Washington state’s second presence in the Capitol statuary collection is a 1980 casting of Mother Joseph, a 19th century Catholic nun who was responsible for the construction of hospitals, schools and orphanages throughout the Northwest.

  • May 4, 6:00 PM – 7:30 PM. Gig Harbor History Museum Literary Society ZOOM event: Braiding Sweetgrass by Robin Wall Kimmerer.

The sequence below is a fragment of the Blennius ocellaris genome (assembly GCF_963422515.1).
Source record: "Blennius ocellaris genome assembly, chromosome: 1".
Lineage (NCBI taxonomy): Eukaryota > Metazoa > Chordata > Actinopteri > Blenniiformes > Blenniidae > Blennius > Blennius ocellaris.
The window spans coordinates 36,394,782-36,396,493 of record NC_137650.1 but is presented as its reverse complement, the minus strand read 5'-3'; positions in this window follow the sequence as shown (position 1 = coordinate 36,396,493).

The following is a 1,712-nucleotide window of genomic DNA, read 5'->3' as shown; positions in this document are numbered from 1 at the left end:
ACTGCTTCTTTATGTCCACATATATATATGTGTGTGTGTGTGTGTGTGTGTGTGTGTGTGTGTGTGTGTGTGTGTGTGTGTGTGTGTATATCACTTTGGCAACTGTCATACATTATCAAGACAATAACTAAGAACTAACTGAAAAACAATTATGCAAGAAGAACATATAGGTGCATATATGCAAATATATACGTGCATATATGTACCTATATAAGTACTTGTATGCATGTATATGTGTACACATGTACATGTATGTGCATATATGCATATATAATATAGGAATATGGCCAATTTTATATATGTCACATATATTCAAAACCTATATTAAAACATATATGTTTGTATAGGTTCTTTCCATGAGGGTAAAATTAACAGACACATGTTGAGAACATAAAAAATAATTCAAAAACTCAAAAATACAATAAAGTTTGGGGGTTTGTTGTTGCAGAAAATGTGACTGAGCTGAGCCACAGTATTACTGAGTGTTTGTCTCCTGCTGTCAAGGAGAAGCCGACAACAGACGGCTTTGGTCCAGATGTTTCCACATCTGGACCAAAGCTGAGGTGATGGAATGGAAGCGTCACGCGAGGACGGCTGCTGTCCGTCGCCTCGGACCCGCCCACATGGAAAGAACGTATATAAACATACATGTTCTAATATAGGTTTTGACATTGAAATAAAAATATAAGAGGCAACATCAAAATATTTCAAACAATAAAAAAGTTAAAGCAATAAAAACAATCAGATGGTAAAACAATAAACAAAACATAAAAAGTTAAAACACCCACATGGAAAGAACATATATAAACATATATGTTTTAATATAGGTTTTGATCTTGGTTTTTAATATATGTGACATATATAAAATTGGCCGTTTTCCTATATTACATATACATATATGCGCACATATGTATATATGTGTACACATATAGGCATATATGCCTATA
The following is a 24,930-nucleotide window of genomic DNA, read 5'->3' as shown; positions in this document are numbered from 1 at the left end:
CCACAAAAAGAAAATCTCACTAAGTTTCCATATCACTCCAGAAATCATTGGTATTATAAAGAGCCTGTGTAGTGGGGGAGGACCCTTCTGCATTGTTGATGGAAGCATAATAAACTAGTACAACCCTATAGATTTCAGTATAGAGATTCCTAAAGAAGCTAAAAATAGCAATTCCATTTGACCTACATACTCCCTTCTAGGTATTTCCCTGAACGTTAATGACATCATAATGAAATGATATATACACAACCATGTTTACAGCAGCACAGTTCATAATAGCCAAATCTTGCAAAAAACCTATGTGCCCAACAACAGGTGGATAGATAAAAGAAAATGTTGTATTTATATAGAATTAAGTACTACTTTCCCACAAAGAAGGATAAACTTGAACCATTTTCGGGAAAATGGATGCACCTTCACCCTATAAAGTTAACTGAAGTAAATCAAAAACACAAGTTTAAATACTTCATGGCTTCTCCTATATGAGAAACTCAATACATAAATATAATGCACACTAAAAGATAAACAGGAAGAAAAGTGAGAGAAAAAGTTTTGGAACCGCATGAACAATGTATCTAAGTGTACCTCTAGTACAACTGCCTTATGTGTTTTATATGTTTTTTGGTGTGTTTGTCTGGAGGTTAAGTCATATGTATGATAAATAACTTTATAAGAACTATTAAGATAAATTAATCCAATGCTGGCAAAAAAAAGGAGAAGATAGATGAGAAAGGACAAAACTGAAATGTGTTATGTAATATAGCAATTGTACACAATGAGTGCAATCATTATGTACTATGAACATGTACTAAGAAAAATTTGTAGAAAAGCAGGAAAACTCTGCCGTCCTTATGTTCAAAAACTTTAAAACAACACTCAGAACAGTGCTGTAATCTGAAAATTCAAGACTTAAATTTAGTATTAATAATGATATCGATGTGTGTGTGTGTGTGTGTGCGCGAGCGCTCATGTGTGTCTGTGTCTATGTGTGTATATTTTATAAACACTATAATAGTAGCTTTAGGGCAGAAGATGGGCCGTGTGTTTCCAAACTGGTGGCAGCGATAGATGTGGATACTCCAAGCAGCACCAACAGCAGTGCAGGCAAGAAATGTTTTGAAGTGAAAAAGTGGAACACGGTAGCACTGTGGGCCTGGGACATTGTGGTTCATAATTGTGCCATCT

As a botanist, Robin Wall Kimmerer has been trained to ask questions of nature with the tools of science. As a member of the Citizen Potawatomi Nation, she embraces the notion that plants and animals are our oldest teachers. In Braiding Sweetgrass, Kimmerer brings these two lenses of knowledge together to take us on “a journey that is every bit as mythic as it is scientific, as sacred as it is historical, as clever as it is wise”. Drawing on her life as an indigenous scientist, and as a woman, Kimmerer shows how other living beings―asters and goldenrod, strawberries and squash, salamanders, algae, and sweetgrass―offer us gifts and lessons, even if we’ve forgotten how to hear their voices. In reflections that range from the creation of Turtle Island to the forces that threaten its flourishing today, she circles toward a central argument: that the awakening of ecological consciousness requires the acknowledgment and celebration of our reciprocal relationship with the rest of the living world. For only when we can hear the languages of other beings will we be capable of understanding the generosity of the earth, and learn to give our own gifts in return. This event is FREE and open to the public. For questions, please contact Cindy Hackett at . ZOOM event information will be provided the weekend prior to the event, visit Here for more details.